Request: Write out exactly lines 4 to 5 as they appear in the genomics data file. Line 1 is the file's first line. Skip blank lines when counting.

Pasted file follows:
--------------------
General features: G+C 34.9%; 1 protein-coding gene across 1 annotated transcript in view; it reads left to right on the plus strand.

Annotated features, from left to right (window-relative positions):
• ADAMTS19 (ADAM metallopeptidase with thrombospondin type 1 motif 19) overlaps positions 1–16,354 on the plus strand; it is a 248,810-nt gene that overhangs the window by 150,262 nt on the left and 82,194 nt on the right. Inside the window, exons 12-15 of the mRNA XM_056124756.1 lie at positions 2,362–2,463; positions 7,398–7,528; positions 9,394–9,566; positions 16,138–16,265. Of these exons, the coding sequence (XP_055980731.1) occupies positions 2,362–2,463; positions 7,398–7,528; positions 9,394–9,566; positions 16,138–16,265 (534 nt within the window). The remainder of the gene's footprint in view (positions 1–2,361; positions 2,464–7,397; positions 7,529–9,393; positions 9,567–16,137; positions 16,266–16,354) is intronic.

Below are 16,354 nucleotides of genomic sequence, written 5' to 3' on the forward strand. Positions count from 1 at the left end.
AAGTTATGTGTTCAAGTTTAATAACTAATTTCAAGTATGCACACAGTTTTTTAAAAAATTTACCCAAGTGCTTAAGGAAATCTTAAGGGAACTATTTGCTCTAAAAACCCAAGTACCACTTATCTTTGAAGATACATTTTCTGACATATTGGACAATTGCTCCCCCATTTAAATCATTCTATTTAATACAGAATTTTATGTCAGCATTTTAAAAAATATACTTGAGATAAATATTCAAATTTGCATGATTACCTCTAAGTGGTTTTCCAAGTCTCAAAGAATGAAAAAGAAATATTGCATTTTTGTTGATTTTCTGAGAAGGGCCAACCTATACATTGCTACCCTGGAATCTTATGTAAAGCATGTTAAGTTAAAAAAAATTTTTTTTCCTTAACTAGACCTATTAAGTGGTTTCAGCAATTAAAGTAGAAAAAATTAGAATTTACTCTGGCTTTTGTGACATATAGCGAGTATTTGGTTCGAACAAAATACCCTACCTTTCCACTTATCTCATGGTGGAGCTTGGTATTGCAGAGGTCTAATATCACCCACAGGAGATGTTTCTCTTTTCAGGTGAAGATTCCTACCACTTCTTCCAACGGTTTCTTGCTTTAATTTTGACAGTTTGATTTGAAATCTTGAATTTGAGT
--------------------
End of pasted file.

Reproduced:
Below are 16,354 nucleotides of genomic sequence, written 5' to 3' on the forward strand. Positions count from 1 at the left end.
AAGTTATGTGTTCAAGTTTAATAACTAATTTCAAGTATGCACACAGTTTTTTAAAAAATTTACCCAAGTGCTTAAGGAAATCTTAAGGGAACTATTTGCTCTAAAAACCCAAGTACCACTTATCTTTGAAGATACATTTTCTGACATATTGGACAATTGCTCCCCCATTTAAATCATTCTATTTAATACAGAATTTTATGTCAGCATTTTAAAAAATATACTTGAGATAAATATTCAAATTTGCATGATTACCTCTAAGTGGTTTTCCAAGTCTCAAAGAATGAAAAAGAAATATTGCATTTTTGTTGATTTTCTGAGAAGGGCCAACCTATACATTGCTACCCTGGAATCTTATGTAAAGCATGTTAAGTTAAAAAAAATTTTTTTTCCTTAACTAGACCTATTAAGTGGTTTCAGCAATTAAAGTAGAAAAAATTAGAATTTACTCTGGCTTTTGTGACATATAGCGAGTATTTGGTTCGAACAAAATACCCTACCTTTCCACTTATCTCATGGTGGAGCTTGGTATTGCAGAGGTCTAATATCACCCACAGGAGATGTTTCTCTTTTCAGGTGAAGATTCCTACCACTTCTTCCAACGGTTTCTTGCTTTAATTTTGACAGTTTGATTTGAAATCTTGAATTTGAGT